Some writers are able to write about a set of characters, tell their story, and call it a day. The characters make their peace, achieve their goals, take their final bow, and…scene.
I am a little different.
When I create characters, they tend to take on a life of their own. This is a good thing, but what if they take your story and run with it?
This is the Character Snowball. It can be a good thing if the writer maintains control and steers the story while the character helps with the map. It becomes a bad thing if the characters run off and leave the writer staring at a unfinished piece.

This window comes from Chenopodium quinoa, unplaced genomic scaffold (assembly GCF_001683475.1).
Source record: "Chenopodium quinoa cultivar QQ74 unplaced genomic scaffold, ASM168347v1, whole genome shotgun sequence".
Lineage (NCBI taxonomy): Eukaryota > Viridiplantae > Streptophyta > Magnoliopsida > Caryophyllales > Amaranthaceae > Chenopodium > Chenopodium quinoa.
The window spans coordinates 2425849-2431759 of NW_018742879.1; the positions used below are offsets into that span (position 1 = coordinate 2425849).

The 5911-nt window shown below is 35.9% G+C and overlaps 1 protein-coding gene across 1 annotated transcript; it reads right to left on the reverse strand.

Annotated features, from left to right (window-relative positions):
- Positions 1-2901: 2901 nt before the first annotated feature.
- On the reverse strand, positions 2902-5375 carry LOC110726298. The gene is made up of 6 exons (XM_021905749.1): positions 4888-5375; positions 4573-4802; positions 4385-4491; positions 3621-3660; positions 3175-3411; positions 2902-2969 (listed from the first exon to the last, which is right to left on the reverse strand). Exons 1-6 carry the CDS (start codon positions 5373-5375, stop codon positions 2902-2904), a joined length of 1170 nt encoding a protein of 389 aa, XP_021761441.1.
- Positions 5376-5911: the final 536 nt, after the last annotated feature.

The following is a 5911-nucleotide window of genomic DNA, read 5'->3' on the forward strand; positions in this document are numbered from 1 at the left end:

The Character Snowball happens to me almost every time. My characters like to go off and do something unexpected, or sit back and let an event happen that spins the story off into a brand new direction. For this reason, my favorite stories spring into a series.
The key to surviving the Character Snowball is to maintain control. I’ve learned that plotting helps this greatly; it gives me a clear path from start to finish, but also leaves space for the story to expand or shrink based on the characters’ whims. I still determine what will and will not happen, but I also allow the characters to flesh themselves out. This has led to a number of great plot additions, turning points, and complications.
Do not fear the Character Snowball; jump into the